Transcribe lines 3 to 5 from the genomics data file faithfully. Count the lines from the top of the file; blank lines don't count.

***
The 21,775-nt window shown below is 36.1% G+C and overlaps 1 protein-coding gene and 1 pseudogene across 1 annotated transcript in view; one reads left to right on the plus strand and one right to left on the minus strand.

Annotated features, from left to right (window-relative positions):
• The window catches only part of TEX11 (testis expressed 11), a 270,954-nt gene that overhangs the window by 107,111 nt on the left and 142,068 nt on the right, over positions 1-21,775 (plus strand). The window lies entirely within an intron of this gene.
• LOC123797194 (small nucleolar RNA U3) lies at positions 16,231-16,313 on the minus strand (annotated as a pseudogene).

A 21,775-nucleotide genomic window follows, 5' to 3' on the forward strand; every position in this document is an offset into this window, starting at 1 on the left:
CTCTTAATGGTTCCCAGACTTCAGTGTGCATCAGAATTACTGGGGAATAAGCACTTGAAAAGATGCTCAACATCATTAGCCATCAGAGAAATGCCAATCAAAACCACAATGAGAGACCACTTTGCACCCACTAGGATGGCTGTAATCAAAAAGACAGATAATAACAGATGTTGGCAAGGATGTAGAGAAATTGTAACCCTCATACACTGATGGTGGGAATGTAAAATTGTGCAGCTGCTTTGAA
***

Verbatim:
• The window catches only part of TEX11 (testis expressed 11), a 270,954-nt gene that overhangs the window by 107,111 nt on the left and 142,068 nt on the right, over positions 1-21,775 (plus strand). The window lies entirely within an intron of this gene.
• LOC123797194 (small nucleolar RNA U3) lies at positions 16,231-16,313 on the minus strand (annotated as a pseudogene).

A 21,775-nucleotide genomic window follows, 5' to 3' on the forward strand; every position in this document is an offset into this window, starting at 1 on the left: